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Issue Date: Vol. 51, No. 7, July 2011, Posted On: 6/26/2011


High Court Videogame Ruling Due Monday


Marcus Webb
video game, video game violence, video game control, U.S. Supreme Court, Brown vs. Entertainment Merchants Association

WASHINGTON -- The U.S. Supreme Court is expected to announce its verdict in the case of Brown vs. Entertainment Merchants Association on Monday, June 27, which is the final day of the high court’s 2011 session, according to a statement released by Calif. state Sen. Leland Yee. The San Francisco Democrat authored the 2005 law that is at issue, banning sale or rental of so-called “violent” videogames to players under 18 and imposing a $1,000 fine per violation.

The law was intended to target consumer games played at home, but use of the word “rent” in the legal text means that if the law takes effect, zealous law enforcement officials could potentially apply the statute to coin-operated videogames.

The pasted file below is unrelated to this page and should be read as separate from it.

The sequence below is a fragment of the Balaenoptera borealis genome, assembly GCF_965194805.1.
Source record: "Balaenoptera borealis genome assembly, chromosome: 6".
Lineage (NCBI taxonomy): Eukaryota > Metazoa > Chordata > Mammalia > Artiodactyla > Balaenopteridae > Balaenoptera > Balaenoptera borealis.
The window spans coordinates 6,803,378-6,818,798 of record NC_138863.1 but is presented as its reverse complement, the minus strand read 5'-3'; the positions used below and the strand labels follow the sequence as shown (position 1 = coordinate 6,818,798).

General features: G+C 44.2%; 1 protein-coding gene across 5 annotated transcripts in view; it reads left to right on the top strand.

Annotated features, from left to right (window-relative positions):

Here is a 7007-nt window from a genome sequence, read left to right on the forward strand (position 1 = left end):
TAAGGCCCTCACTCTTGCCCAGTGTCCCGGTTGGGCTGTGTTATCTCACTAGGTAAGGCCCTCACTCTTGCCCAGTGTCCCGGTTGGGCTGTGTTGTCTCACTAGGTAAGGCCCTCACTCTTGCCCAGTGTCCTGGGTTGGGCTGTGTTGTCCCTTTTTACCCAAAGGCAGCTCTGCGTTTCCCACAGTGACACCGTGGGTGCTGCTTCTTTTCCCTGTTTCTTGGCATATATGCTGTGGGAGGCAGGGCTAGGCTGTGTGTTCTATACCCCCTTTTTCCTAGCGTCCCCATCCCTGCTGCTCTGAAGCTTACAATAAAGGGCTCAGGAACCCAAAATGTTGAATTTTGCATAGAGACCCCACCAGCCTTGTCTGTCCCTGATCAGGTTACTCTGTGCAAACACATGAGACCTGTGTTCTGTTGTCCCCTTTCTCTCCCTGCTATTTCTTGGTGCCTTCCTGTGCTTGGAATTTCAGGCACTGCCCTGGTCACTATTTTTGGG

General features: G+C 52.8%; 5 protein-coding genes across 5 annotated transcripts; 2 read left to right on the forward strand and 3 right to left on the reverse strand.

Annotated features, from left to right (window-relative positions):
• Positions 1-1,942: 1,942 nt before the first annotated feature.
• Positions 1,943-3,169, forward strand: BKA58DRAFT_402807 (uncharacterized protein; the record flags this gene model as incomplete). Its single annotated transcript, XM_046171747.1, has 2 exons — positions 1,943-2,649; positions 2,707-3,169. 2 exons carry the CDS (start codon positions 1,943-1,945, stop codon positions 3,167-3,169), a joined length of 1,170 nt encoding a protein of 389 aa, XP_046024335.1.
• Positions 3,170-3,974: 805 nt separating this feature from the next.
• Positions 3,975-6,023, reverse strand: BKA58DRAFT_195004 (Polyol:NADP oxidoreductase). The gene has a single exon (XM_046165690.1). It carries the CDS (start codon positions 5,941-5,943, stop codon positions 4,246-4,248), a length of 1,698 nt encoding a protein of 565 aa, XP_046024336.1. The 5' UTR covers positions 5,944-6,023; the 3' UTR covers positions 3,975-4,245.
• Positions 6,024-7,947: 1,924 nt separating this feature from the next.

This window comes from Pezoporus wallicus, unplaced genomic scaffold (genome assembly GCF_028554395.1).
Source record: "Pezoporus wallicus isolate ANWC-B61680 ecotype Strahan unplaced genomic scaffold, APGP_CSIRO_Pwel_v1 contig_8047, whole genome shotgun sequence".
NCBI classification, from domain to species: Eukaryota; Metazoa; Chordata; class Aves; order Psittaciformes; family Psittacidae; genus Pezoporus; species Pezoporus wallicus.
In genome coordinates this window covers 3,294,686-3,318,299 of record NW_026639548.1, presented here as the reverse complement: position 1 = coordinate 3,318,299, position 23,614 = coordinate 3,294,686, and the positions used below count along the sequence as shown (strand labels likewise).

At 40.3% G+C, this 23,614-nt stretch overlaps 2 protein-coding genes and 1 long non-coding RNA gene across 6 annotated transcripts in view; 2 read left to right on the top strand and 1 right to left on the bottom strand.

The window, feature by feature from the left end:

Entertainment industry members have voiced concern that if the court upholds the law, it would lead to similar laws in 49 other states, creating a chilling effect for the videogame industry and perhaps for entertainment generally.

Whether the Supreme Court upholds the law or knocks it down, Yee plans a press extravaganza immediately following Monday’s announcement. At 9:30 a.m. West Coast time, Yee will join San Francisco Police Chief Gregory Suhr and doctors and child advocates to respond to the court’s verdict.

On June 23, Yee said he was “cautiously optimistic” that the court will “help protect our children from the harmful effects of ultra-violent videogames.”

The Supreme Court heard arguments on the law on Nov. 2, 2010. Attorneys for the Amusement and Music Operators Association had filed a friend of the court brief opposing the law, California Assembly Bill 1179.

In doing so AMOA joined a coalition of more than 180 organizations and experts that opposed the law, ranging from First Amendment authorities to social scientists.

Among those opposing bill were attorneys general from 10 states and U.S. territories, who argued that this type of legislation would strengthen the “videogames made me do it” defense that is now sometimes used by criminals, and would force states to spend scarce resources on reviewing videogame content and policing sales and rentals.

Attorneys general from 11 states filed briefs in support of of the bill.


Topic: Music and Games Features

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